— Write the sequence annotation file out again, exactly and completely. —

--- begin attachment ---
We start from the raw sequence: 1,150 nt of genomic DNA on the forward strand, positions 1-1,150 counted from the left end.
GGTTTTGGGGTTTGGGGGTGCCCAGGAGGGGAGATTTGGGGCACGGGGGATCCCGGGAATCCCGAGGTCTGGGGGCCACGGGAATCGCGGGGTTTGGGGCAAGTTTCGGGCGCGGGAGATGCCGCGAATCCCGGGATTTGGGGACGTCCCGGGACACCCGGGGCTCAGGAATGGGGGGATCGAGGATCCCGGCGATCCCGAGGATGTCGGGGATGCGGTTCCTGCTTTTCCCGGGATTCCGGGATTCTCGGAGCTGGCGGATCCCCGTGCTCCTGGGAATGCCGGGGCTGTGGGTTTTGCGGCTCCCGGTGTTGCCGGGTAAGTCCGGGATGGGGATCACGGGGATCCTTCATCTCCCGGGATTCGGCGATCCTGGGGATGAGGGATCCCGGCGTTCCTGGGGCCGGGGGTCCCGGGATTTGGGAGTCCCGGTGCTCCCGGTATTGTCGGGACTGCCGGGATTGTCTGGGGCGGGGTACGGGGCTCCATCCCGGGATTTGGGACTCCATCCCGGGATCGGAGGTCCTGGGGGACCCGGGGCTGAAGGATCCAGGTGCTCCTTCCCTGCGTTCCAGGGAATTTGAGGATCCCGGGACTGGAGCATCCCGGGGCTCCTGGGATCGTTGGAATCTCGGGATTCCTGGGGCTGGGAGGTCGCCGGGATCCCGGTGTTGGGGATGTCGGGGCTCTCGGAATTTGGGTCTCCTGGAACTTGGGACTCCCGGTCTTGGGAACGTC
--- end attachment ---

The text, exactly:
We start from the raw sequence: 1,150 nt of genomic DNA on the forward strand, positions 1-1,150 counted from the left end.
GGTTTTGGGGTTTGGGGGTGCCCAGGAGGGGAGATTTGGGGCACGGGGGATCCCGGGAATCCCGAGGTCTGGGGGCCACGGGAATCGCGGGGTTTGGGGCAAGTTTCGGGCGCGGGAGATGCCGCGAATCCCGGGATTTGGGGACGTCCCGGGACACCCGGGGCTCAGGAATGGGGGGATCGAGGATCCCGGCGATCCCGAGGATGTCGGGGATGCGGTTCCTGCTTTTCCCGGGATTCCGGGATTCTCGGAGCTGGCGGATCCCCGTGCTCCTGGGAATGCCGGGGCTGTGGGTTTTGCGGCTCCCGGTGTTGCCGGGTAAGTCCGGGATGGGGATCACGGGGATCCTTCATCTCCCGGGATTCGGCGATCCTGGGGATGAGGGATCCCGGCGTTCCTGGGGCCGGGGGTCCCGGGATTTGGGAGTCCCGGTGCTCCCGGTATTGTCGGGACTGCCGGGATTGTCTGGGGCGGGGTACGGGGCTCCATCCCGGGATTTGGGACTCCATCCCGGGATCGGAGGTCCTGGGGGACCCGGGGCTGAAGGATCCAGGTGCTCCTTCCCTGCGTTCCAGGGAATTTGAGGATCCCGGGACTGGAGCATCCCGGGGCTCCTGGGATCGTTGGAATCTCGGGATTCCTGGGGCTGGGAGGTCGCCGGGATCCCGGTGTTGGGGATGTCGGGGCTCTCGGAATTTGGGTCTCCTGGAACTTGGGACTCCCGGTCTTGGGAACGTC